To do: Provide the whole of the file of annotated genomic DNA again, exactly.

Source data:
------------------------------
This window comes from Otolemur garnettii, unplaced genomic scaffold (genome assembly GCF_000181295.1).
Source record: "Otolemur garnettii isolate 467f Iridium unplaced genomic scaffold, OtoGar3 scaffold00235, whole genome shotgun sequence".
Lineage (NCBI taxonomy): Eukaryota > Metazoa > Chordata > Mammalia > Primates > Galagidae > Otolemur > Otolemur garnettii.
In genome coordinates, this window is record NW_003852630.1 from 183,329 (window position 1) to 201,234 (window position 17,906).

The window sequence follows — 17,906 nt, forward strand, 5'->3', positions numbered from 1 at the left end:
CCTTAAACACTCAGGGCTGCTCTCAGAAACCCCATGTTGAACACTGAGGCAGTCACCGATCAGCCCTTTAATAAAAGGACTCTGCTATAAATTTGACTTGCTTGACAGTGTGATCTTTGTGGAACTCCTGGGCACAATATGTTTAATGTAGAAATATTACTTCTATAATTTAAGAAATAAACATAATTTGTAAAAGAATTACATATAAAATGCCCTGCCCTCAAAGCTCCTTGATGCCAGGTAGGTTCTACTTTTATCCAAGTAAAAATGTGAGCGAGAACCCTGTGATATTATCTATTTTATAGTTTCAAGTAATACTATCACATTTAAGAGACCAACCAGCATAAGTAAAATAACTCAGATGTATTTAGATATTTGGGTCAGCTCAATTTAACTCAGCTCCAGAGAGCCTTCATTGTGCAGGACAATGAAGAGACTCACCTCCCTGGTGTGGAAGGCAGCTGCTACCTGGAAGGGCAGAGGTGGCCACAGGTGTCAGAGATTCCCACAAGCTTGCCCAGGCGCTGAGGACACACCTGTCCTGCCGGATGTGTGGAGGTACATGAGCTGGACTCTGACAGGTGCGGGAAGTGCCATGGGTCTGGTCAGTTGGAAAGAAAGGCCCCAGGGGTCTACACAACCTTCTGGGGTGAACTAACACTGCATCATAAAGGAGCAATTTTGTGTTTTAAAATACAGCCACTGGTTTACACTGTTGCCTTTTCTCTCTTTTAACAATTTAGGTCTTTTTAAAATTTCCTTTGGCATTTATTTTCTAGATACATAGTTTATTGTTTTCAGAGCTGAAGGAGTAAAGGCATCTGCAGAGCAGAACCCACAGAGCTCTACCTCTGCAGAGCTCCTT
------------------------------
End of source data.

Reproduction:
This window comes from Otolemur garnettii, unplaced genomic scaffold (genome assembly GCF_000181295.1).
Source record: "Otolemur garnettii isolate 467f Iridium unplaced genomic scaffold, OtoGar3 scaffold00235, whole genome shotgun sequence".
Lineage (NCBI taxonomy): Eukaryota > Metazoa > Chordata > Mammalia > Primates > Galagidae > Otolemur > Otolemur garnettii.
In genome coordinates, this window is record NW_003852630.1 from 183,329 (window position 1) to 201,234 (window position 17,906).

The window sequence follows — 17,906 nt, forward strand, 5'->3', positions numbered from 1 at the left end:
CCTTAAACACTCAGGGCTGCTCTCAGAAACCCCATGTTGAACACTGAGGCAGTCACCGATCAGCCCTTTAATAAAAGGACTCTGCTATAAATTTGACTTGCTTGACAGTGTGATCTTTGTGGAACTCCTGGGCACAATATGTTTAATGTAGAAATATTACTTCTATAATTTAAGAAATAAACATAATTTGTAAAAGAATTACATATAAAATGCCCTGCCCTCAAAGCTCCTTGATGCCAGGTAGGTTCTACTTTTATCCAAGTAAAAATGTGAGCGAGAACCCTGTGATATTATCTATTTTATAGTTTCAAGTAATACTATCACATTTAAGAGACCAACCAGCATAAGTAAAATAACTCAGATGTATTTAGATATTTGGGTCAGCTCAATTTAACTCAGCTCCAGAGAGCCTTCATTGTGCAGGACAATGAAGAGACTCACCTCCCTGGTGTGGAAGGCAGCTGCTACCTGGAAGGGCAGAGGTGGCCACAGGTGTCAGAGATTCCCACAAGCTTGCCCAGGCGCTGAGGACACACCTGTCCTGCCGGATGTGTGGAGGTACATGAGCTGGACTCTGACAGGTGCGGGAAGTGCCATGGGTCTGGTCAGTTGGAAAGAAAGGCCCCAGGGGTCTACACAACCTTCTGGGGTGAACTAACACTGCATCATAAAGGAGCAATTTTGTGTTTTAAAATACAGCCACTGGTTTACACTGTTGCCTTTTCTCTCTTTTAACAATTTAGGTCTTTTTAAAATTTCCTTTGGCATTTATTTTCTAGATACATAGTTTATTGTTTTCAGAGCTGAAGGAGTAAAGGCATCTGCAGAGCAGAACCCACAGAGCTCTACCTCTGCAGAGCTCCTT